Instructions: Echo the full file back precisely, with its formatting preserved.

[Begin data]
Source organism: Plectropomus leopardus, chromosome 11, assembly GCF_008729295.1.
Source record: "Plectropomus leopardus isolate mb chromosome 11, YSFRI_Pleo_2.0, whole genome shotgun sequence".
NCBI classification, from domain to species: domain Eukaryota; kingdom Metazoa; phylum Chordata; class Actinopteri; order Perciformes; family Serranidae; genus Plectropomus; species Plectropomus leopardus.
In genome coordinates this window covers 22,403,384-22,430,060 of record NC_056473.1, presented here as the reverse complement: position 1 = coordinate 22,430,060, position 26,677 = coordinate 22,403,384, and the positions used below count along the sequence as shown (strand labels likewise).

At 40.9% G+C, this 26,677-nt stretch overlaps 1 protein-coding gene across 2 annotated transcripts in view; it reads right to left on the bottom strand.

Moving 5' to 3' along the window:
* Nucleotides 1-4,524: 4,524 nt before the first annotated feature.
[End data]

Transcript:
Source organism: Plectropomus leopardus, chromosome 11, assembly GCF_008729295.1.
Source record: "Plectropomus leopardus isolate mb chromosome 11, YSFRI_Pleo_2.0, whole genome shotgun sequence".
NCBI classification, from domain to species: domain Eukaryota; kingdom Metazoa; phylum Chordata; class Actinopteri; order Perciformes; family Serranidae; genus Plectropomus; species Plectropomus leopardus.
In genome coordinates this window covers 22,403,384-22,430,060 of record NC_056473.1, presented here as the reverse complement: position 1 = coordinate 22,430,060, position 26,677 = coordinate 22,403,384, and the positions used below count along the sequence as shown (strand labels likewise).

At 40.9% G+C, this 26,677-nt stretch overlaps 1 protein-coding gene across 2 annotated transcripts in view; it reads right to left on the bottom strand.

Moving 5' to 3' along the window:
* Nucleotides 1-4,524: 4,524 nt before the first annotated feature.